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I wonder what they think of number 1 and number 7 (the first two I posted)?

 

Still, this is a major step forward for them.

 

They have done it before. One example of several I know about:

Morning Phase

 

Available in Audiophile 96kHz/24bit

 

 

Title: Morning Phase Artist: Beck Genre: Rock, 2015 Grammy Winners, Best Pop Artists of the 90's Label: Capitol Records Release Date: 2014 Notes: Tracks 4, 5, 7, 10, 11 contain elements of 48k tracking, mastered in 96/24.


Main listening (small home office):

Surge protector +_iFi  AC iPurifiers >Isol-8 Mini sub Axis Power Conditioning+Isolation>CAPS IV Pipeline Server + Sonore 12V PS>Kii Control>Audiolense DRC>Kii Three >GIK Room Treatments.
 

Secondary Listening: CAPS Pipeline>Matrix Element i Streamer/DAC (XLR)>Schiit Freya>Kii Three . Also an SBT to Cambridge Soundworks Desktop Setup and a RB Pi 3B+ running RoPieee to a pair of Morel Hogtalare. 

All absolute statements about audio are false :)

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I went for the redbook for all things Beck. He seems to like compression. Maybe it is a Scientology thing.

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If you purchased your CDs only to find they were stamped out from 128 kbps compressed mp3s, would you still feel the same way?
I understand pretty well what you said, you do not want to buy 96kHz track if it was processed from 44kHz. I guess I would not hear the difference between 44kHz and 96kHz. Not exactly the same case as with 128 kbps mp3 stamped as redbook.

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I understand pretty well what you said, you do not want to buy 96kHz track if it was processed from 44kHz. I guess I would not hear the difference between 44kHz and 96kHz. Not exactly the same case as with 128 kbps mp3 stamped as redbook.

 

then why pay for the 96? Just buy the CD. Bill's point is you shouldn't be told you are buying hi-res and paying a premium for it if you are getting upsampled 96.


Main listening (small home office):

Surge protector +_iFi  AC iPurifiers >Isol-8 Mini sub Axis Power Conditioning+Isolation>CAPS IV Pipeline Server + Sonore 12V PS>Kii Control>Audiolense DRC>Kii Three >GIK Room Treatments.
 

Secondary Listening: CAPS Pipeline>Matrix Element i Streamer/DAC (XLR)>Schiit Freya>Kii Three . Also an SBT to Cambridge Soundworks Desktop Setup and a RB Pi 3B+ running RoPieee to a pair of Morel Hogtalare. 

All absolute statements about audio are false :)

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then why pay for the 96? Just buy the CD. Bill's point is you shouldn't be told you are buying hi-res and paying a premium for it if you are getting upsampled 96.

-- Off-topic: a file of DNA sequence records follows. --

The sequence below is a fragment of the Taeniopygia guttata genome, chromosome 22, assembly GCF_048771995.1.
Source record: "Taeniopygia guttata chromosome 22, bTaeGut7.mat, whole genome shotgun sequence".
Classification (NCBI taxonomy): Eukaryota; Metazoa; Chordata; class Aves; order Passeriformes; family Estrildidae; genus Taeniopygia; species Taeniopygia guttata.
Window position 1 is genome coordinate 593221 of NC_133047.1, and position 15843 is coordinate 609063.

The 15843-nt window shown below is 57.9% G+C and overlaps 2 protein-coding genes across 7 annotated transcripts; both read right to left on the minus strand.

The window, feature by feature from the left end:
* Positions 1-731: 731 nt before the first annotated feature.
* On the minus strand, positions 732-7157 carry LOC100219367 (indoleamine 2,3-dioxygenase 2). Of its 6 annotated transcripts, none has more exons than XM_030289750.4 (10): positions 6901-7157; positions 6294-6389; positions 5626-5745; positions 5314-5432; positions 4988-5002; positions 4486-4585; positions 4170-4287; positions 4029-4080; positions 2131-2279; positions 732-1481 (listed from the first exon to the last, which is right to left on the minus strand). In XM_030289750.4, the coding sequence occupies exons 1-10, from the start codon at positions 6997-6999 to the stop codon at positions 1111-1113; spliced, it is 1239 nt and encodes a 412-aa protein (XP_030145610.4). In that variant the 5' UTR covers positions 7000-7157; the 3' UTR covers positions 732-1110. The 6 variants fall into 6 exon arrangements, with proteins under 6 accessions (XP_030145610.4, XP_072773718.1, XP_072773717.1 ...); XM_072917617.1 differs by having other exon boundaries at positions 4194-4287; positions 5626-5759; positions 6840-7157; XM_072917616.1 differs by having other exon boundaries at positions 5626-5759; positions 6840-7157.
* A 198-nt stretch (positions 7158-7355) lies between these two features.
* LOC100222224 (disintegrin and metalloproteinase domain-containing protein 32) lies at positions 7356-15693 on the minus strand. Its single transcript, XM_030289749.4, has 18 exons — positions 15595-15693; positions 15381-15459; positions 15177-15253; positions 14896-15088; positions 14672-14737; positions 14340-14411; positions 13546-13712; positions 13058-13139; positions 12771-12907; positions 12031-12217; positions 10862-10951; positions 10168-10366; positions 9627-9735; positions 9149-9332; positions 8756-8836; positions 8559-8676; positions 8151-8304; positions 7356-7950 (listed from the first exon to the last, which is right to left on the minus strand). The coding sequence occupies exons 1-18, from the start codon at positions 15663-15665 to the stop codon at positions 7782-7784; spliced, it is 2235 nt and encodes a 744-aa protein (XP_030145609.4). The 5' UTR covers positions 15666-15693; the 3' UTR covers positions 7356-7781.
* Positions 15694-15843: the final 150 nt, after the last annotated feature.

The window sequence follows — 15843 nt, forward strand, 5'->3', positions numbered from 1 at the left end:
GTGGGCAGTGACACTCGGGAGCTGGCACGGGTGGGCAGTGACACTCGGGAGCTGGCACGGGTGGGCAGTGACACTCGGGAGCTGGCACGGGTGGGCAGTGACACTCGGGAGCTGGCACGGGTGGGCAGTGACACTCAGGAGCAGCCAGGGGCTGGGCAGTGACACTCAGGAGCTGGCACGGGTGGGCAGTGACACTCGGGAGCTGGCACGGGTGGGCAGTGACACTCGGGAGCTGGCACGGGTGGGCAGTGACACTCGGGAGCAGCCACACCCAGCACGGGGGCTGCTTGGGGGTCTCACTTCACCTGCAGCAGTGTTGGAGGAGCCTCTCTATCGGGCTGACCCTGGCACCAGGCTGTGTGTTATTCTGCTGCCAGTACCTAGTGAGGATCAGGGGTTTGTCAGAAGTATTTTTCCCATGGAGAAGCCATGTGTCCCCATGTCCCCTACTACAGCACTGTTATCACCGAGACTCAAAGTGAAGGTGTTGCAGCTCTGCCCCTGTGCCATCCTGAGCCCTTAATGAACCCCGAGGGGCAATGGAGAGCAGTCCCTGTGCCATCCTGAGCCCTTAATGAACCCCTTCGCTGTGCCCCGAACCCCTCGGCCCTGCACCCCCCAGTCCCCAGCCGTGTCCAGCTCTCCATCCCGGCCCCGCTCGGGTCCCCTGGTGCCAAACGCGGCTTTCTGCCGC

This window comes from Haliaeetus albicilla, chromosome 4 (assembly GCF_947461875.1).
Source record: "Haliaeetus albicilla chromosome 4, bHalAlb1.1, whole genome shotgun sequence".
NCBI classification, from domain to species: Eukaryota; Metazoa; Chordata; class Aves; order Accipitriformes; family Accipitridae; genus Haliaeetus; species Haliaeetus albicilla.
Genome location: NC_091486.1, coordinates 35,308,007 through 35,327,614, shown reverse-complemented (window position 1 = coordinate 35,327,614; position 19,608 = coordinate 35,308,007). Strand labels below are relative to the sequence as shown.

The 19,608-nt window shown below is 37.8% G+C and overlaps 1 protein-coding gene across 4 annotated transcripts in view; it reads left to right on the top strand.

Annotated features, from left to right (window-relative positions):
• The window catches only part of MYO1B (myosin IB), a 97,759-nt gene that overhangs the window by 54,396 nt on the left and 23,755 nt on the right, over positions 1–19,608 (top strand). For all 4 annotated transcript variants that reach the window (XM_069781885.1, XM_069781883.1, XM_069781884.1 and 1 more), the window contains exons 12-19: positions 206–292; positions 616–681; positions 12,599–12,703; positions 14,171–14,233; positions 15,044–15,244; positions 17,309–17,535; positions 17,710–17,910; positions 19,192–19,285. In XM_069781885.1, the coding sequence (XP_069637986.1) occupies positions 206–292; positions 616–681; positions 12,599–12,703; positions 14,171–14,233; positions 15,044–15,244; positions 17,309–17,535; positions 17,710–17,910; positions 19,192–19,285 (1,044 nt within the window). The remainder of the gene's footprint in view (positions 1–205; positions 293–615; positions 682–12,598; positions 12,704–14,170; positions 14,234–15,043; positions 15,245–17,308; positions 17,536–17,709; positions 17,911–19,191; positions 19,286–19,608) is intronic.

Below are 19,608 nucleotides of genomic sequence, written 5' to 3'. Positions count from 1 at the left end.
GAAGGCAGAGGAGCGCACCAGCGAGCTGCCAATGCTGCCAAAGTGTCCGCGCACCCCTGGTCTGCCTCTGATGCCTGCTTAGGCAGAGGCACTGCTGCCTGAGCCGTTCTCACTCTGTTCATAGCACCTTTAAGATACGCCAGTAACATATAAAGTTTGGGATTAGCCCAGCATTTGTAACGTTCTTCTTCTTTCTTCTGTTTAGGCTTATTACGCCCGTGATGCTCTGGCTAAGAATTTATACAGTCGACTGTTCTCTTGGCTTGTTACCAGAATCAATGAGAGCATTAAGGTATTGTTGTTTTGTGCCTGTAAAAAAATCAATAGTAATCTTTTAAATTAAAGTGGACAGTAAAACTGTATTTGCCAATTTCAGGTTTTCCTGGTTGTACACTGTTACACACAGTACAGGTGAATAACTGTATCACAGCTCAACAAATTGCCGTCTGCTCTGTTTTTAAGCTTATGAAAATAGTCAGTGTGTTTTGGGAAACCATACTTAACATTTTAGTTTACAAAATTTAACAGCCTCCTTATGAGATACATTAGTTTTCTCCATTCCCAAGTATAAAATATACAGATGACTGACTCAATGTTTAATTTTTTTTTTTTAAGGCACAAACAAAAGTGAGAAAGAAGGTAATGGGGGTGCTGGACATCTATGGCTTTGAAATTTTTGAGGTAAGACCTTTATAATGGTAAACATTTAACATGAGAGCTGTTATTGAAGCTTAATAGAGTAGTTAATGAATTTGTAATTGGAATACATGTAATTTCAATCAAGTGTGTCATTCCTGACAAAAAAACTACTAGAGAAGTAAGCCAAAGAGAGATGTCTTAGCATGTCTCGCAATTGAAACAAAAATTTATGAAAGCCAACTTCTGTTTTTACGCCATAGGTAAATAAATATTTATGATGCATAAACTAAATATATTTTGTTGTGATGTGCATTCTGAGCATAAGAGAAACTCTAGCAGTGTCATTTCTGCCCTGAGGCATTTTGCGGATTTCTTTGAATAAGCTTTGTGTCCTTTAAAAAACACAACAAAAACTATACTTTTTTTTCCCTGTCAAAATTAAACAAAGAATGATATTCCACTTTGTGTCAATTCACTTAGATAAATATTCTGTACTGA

Bill's point is very clear for me, I was trying to convey it as straight as I could. My point was: one shouldn't buy anything if he/she is not sure he/she wants to buy it; second: for 30 years GD has been providing their fans with lot of free opportunities, including free access to tape their concerts (in dedicated tapers zones), most of the tapes were and are in free access now, also those which are preserved in better quality, than redbook. Also, as a deadhead (I am) I do not care if some of the tracks in new compilation are processed, I accept the sound of this set all way through. Message which is still here is more important than kHz's.

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Thank you guys. After thinking it over I came to the following. In fact, this is a belief system. Or world outlook, if one wish. Some people expect (at the beginning, they want with time, and beg at the end) to be cheated. They are buying 96/24 material and they check individual parts with sophisticated software to find out they were cheated (what a pleasant surprise!). They run into feeling themselves bad, they hate the world, and they're returning to strategies to kill this crazy neighbor's cat. Others, who are not expecting to be cheated, are buying the same material, they love music, they do not care to check purchase through with sophisticated software, the world is agreeable, and that neighbor's cat is so sweet... Of course, sorry for some generalization, and I do not point to nobody.

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In the 1970s, General Motors started putting Chevy engines in their Oldsmobiles without telling their customers.

 

Presumably only the customers who looked would care. Were they disfunctional as you describe, or was GM culpable?

 

Are people who use Audacity or similar software to look at the content of their downloads really the equivalent of animal abusers? Kind of a funny 'argument' to make.

Edited by wgscott

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The lesson I learned from this: If there is any doubt, buy the CD (or CD-resolution download), save money, and enjoy the music.